Women have internalized so many harmful messages about our appearances, resulting in an epidemic of self-esteem and body image issues that can turn into full-blown diagnoses of eating disorders, severe depression and anxiety, and more. Further, there exists a bizarre expectation that complete strangers are entitled to have access to our bodies in some way, visually if not physically. Not only that, but hijab and niqab continue to be used as proxies in imperialist culture and political wars against Islam and Muslims – in Europe, in Canada, and elsewhere. 

The concept of hijab (as opposed to the mere donning of a physical headscarf) establishes a clear boundary: we are believing women, whose Lord has determined who has the privilege and / or right of access to our physical appearances. We are believing women, who push back against the vicious agenda of objectification. We are believing women, and no human being has the right to demand our unveiling for their own twisted gratification or implicit imperialism. 

Life is Like a Box of Chocolates… You Never Know What You’re Going to Get

It’s been about fourteen years since I first started wearing niqab. Since then, I’ve worn niqab in Canada, in America (California, Chicago, and, for two brief weekends, Texas), in Egypt, Kuwait, Malaysia, Thailand, and Singapore. I’ve worn it while traveling, as a tourist, as a resident, while working in retail (starting with the chocolate shops!), on public transit, in college, and in human services work. I’ve dealt with verbal abuse, threats of violence, gross comments, and creepy stares (because niqab doesn’t stop perverts from perving… and yes, Muslim dudes took part in said creepy staring, it’s not just non-Muslim guys), and completely unoriginal racist and Islamophobic remarks.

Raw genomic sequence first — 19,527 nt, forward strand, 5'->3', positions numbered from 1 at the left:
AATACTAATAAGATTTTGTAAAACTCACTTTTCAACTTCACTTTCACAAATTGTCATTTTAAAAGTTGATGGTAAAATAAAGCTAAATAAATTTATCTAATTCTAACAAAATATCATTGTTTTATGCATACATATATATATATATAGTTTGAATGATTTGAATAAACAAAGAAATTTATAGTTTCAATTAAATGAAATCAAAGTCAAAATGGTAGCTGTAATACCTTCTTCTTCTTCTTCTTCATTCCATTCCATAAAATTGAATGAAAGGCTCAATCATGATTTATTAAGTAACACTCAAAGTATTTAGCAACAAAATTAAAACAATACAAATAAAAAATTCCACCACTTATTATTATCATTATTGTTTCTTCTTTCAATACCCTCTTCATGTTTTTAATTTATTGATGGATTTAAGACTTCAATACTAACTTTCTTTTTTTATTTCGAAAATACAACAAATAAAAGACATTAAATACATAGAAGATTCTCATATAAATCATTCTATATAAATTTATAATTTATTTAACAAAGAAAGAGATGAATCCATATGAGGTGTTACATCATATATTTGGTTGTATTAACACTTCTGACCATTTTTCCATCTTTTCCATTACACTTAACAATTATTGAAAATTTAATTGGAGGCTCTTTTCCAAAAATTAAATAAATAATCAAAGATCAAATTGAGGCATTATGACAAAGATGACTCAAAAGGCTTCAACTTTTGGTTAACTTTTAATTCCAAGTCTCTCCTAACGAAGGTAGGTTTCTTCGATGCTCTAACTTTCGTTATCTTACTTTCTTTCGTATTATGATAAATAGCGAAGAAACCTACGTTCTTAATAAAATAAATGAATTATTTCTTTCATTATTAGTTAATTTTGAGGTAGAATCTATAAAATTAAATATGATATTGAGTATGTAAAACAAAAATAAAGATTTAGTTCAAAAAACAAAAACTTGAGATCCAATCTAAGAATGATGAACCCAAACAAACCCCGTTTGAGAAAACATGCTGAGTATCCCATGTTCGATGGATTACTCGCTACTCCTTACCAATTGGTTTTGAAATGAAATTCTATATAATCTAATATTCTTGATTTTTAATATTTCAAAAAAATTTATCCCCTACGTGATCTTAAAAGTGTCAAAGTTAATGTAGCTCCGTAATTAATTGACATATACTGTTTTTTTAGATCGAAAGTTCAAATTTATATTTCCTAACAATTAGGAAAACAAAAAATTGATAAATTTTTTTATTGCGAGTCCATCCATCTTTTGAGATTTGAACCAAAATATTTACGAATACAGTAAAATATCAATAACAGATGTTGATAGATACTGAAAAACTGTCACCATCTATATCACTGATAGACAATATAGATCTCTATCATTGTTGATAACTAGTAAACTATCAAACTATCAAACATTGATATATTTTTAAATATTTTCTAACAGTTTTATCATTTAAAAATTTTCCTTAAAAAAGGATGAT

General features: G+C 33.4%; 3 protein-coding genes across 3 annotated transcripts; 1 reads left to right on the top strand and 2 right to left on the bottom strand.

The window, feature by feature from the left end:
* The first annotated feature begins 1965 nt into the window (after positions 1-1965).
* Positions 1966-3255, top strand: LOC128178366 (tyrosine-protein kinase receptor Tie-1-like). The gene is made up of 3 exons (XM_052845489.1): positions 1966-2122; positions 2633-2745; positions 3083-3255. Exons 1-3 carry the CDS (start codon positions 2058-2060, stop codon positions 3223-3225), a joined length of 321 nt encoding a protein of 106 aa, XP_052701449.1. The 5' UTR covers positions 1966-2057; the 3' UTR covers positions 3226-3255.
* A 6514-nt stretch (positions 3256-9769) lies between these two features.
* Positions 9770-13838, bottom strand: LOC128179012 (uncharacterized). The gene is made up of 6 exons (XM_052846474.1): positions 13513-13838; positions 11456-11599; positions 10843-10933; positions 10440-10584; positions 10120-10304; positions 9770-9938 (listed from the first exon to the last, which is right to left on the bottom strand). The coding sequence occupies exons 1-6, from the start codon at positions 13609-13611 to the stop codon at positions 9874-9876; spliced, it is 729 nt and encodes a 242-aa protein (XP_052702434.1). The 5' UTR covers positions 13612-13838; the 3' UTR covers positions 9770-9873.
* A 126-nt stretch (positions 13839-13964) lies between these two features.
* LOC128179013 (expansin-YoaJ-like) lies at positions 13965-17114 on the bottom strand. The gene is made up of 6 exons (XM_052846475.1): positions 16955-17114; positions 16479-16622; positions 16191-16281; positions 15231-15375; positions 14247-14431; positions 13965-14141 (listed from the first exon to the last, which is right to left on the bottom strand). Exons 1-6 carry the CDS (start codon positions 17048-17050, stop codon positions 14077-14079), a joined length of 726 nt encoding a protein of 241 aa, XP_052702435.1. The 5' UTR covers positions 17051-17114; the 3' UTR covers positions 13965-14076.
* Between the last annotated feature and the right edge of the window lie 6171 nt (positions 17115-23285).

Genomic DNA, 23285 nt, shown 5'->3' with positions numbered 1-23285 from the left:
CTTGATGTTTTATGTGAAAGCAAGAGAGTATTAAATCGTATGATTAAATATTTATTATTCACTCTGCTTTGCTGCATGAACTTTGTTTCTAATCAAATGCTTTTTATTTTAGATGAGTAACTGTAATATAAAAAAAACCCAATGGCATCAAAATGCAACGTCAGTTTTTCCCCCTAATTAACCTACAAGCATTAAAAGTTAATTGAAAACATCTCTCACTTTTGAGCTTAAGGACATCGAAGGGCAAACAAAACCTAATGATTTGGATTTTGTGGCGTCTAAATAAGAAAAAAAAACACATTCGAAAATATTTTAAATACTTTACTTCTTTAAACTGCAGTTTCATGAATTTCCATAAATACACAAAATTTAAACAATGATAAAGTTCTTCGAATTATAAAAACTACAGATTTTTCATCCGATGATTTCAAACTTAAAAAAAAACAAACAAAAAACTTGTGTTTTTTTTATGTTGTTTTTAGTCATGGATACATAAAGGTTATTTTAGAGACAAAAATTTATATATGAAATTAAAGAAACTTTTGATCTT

I have also received sweet sentiments of support, genuine interest, and sincere curiosity about niqab and subsequently Islam, hilarious conversations with little kids (“Are you Batman?” “Yes, I am.” “THAT’S SO COOL!”), and many opportunities for positive da’wah alhamdulillah. (Also compliments on impeccable style, because who said you can’t look epic and modest? But also not in a weird co-opted-hijab-fashion-industry way.) 

The secret behind handling all of these situations is to always place one’s trust in Allah subḥānahu wa ta'āla (glorified and exalted be He) (don’t forget to say your du’a for leaving the house!), have the sincere intention to do good da’wah, be confident in how you conduct yourself in niqab…and never be afraid to dish out a sarcastic comment to people who only feel emboldened to make stupid statements because they think you can’t understand them. (Alternatively, you could be extra nice and bewilder them with your unfailing politeness and sweetness. I’m still a fan of engaging in a battle of wits, though.)

A Sweet Schtick

My chocolate shop days are over, but if there’s anything I learned during my days of sugar-slinging, it’s that most people will be a lot nicer to you if you’re offering them chocolate alongside some slick da’wah. 

Customers asked me about niqab so often that I ended up fine-tuning what I call my “niqab spiel” – a concise version of everything I have shared in this article. I would start with my sense of connection to Allah subḥānahu wa ta'āla (glorified and exalted be He), my identity as a Muslim woman, and finish off with resisting hypersexualization and an invitation to them to come by again if they ever had more questions about Islam (and to buy more chocolate – I was great at upselling).